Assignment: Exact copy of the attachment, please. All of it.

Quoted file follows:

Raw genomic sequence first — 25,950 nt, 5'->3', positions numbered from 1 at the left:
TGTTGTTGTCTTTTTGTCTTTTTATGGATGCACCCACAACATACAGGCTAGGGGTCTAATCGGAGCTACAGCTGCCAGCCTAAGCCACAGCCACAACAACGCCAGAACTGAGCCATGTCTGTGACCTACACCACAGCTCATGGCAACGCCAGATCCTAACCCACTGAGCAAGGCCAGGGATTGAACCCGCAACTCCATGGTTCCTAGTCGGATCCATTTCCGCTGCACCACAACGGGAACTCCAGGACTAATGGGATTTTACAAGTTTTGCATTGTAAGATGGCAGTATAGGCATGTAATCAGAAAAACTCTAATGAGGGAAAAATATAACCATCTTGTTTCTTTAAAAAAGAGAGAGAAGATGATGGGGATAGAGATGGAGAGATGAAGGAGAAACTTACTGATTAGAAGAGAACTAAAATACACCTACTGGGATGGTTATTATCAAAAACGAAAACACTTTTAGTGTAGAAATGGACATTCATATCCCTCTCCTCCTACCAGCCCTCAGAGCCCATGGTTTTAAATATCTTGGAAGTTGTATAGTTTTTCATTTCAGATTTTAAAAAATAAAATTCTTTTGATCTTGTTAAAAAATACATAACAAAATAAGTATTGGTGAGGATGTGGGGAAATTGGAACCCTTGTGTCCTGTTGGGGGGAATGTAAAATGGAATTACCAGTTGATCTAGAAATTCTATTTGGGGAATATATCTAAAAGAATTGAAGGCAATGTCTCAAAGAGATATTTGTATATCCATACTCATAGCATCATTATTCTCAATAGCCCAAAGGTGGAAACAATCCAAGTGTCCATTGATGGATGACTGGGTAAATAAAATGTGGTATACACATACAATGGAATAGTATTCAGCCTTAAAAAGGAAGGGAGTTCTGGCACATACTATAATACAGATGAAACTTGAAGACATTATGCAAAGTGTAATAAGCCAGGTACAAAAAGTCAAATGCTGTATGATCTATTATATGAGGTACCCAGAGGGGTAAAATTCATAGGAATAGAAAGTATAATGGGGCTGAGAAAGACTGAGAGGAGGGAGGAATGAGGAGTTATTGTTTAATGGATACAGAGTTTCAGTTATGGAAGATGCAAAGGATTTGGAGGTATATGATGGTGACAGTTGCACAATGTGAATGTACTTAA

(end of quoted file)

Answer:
Raw genomic sequence first — 25,950 nt, 5'->3', positions numbered from 1 at the left:
TGTTGTTGTCTTTTTGTCTTTTTATGGATGCACCCACAACATACAGGCTAGGGGTCTAATCGGAGCTACAGCTGCCAGCCTAAGCCACAGCCACAACAACGCCAGAACTGAGCCATGTCTGTGACCTACACCACAGCTCATGGCAACGCCAGATCCTAACCCACTGAGCAAGGCCAGGGATTGAACCCGCAACTCCATGGTTCCTAGTCGGATCCATTTCCGCTGCACCACAACGGGAACTCCAGGACTAATGGGATTTTACAAGTTTTGCATTGTAAGATGGCAGTATAGGCATGTAATCAGAAAAACTCTAATGAGGGAAAAATATAACCATCTTGTTTCTTTAAAAAAGAGAGAGAAGATGATGGGGATAGAGATGGAGAGATGAAGGAGAAACTTACTGATTAGAAGAGAACTAAAATACACCTACTGGGATGGTTATTATCAAAAACGAAAACACTTTTAGTGTAGAAATGGACATTCATATCCCTCTCCTCCTACCAGCCCTCAGAGCCCATGGTTTTAAATATCTTGGAAGTTGTATAGTTTTTCATTTCAGATTTTAAAAAATAAAATTCTTTTGATCTTGTTAAAAAATACATAACAAAATAAGTATTGGTGAGGATGTGGGGAAATTGGAACCCTTGTGTCCTGTTGGGGGGAATGTAAAATGGAATTACCAGTTGATCTAGAAATTCTATTTGGGGAATATATCTAAAAGAATTGAAGGCAATGTCTCAAAGAGATATTTGTATATCCATACTCATAGCATCATTATTCTCAATAGCCCAAAGGTGGAAACAATCCAAGTGTCCATTGATGGATGACTGGGTAAATAAAATGTGGTATACACATACAATGGAATAGTATTCAGCCTTAAAAAGGAAGGGAGTTCTGGCACATACTATAATACAGATGAAACTTGAAGACATTATGCAAAGTGTAATAAGCCAGGTACAAAAAGTCAAATGCTGTATGATCTATTATATGAGGTACCCAGAGGGGTAAAATTCATAGGAATAGAAAGTATAATGGGGCTGAGAAAGACTGAGAGGAGGGAGGAATGAGGAGTTATTGTTTAATGGATACAGAGTTTCAGTTATGGAAGATGCAAAGGATTTGGAGGTATATGATGGTGACAGTTGCACAATGTGAATGTACTTAA